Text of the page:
Hello Everyone! I find it hard to believe that it’s already the middle of the month – oh how time flies by so quickly! I don’t have a long-winded tangent to go on about tonight so this post will most likely be shorter than the previous two.
Paksiw sa Gata is a Filipino cooking procedure that involves two cooking styles – Paksiw (stewed in vinegar), and Ginataan (stewed in coconut milk/cream). This cooking procedure is a quick and easy way of preparing a fish dish; a staple amongst Filipino families.
You can use other cuts of salmon such as the heads, tails, and the flesh itself. Likewise, you can also use other types of fish such as Threadfin Bream (Bisúgo) and this unnamed White/Silver Fish that my mom used to get from the markets in Brunei for her paksiw (without the gata) dishes that we grew up on. The only reason why it’s unnamed is because I don’t actually know the name of it *cheeky grin*
Besides the protein, it is also an easy dish to incorporate greens into. Bitter melon (ampalaya) leaves are most common, but not restricted to. I absolutely detest bitter melon and its leaves, and so I opted to use malunggay leaves for this dish. Other common/favourite alternatives include spinach, water spinach (kangkong), and chilli leaves.
PREP TIME 10 MINS | COOKING TIME 20 MINS | SERVES 6
- 1 kg salmon belly, washed, scaled and, cut into large chunks
- 1 cup coconut milk (fresh, canned, or frozen)
- 1 cup water
- 1/2 cup spicy vinegar*
- 3 long green chillies
- 3 red bird’s eye chillies**
- 2-3 garlic cloves, crushed
- 1 small red onion, quartered
- 1 bunch malunggay leaves
- Thumb-sized ginger, peeled and sliced
- 1 tsp whole black peppercorns
- Salt, to taste
*Or you can always use normal white vinegar if you don’t sit well with spice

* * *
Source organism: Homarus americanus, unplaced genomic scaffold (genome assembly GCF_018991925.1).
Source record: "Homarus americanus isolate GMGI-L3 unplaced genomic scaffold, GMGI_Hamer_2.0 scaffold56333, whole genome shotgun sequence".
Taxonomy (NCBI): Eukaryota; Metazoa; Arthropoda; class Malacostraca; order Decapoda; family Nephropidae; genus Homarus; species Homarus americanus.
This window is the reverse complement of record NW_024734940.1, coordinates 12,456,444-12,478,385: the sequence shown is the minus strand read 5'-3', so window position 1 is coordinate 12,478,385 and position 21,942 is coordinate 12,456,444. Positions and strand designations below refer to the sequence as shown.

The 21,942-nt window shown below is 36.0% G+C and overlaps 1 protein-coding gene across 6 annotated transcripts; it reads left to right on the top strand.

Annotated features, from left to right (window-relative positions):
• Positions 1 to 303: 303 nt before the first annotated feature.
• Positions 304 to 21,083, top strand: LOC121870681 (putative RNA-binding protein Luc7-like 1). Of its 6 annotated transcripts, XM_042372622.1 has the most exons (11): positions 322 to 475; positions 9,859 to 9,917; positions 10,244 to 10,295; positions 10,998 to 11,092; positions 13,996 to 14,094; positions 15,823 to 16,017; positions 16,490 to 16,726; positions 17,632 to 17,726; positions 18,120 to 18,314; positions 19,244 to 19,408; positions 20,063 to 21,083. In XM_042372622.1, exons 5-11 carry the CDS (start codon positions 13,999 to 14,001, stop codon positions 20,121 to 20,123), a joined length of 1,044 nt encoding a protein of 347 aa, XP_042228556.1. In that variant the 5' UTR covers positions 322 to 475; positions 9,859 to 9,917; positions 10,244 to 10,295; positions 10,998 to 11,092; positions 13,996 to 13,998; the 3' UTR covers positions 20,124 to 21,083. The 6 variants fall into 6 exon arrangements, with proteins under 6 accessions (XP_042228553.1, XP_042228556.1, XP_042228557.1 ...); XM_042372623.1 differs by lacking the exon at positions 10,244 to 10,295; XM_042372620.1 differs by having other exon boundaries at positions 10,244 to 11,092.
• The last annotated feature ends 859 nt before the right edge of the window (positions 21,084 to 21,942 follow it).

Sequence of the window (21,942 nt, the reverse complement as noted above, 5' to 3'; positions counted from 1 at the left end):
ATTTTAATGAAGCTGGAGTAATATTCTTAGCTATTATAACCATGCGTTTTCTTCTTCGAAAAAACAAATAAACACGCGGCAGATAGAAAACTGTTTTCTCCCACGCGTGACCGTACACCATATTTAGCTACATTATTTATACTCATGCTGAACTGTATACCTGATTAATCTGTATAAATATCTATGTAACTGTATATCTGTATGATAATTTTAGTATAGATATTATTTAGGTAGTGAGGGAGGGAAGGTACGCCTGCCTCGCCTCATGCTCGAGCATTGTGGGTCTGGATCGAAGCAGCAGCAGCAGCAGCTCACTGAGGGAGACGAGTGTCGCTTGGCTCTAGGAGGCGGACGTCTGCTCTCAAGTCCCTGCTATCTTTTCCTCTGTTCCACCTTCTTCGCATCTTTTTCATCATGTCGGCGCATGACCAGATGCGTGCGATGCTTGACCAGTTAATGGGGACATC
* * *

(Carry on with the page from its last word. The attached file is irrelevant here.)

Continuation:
**Optional – only if you want your paksiw sa gata to have a spicy kick to it or not
- Add the ginger, garlic, onions, chillies, black peppercorns, vinegar, and water into a medium-sized cooking pot. Heat over medium-high and bring to a brisk boil. Continue boiling for about 10 minutes to allow the vinegar to cook and for the aromatics to infuse into the liquid.
- Turn the heat down to low, and slowly stir in the coconut milk in and season with a touch of salt. Bring to a slow boil. It is important to bring it back to a boil slowly to avoid curdling the coconut milk. This happens when it is heated too quickly.
- Add in the salmon belly chunks and allow to cook for a further 5-7 minutes before adding the malunggay leaves in. Turn the heat off and cover for about 30-60 seconds to allow the malunngay leaves to wilt.
- Transfer to a serving plate and enjoy with steamed jasmine rice. Paksiw and Ginataan dishes are always best eaten with rice!
This only just came into mind as I was finishing this post off. I thought back to popular (highly viewed) dish that I made a while back that also uses Salmon Belly (Pan-fried Salmon Bellies).
The next time I make this dish, I’m going to pan-fry my salmon bellies to get it nice and crisp. Then, cook the vinegar and coconut milk sauce separately and just pour it over the pan-fried bellies. There’s nothing I love more than a mouthful of crispy yet melt-in-the-mouth belly fat!
– Ally xx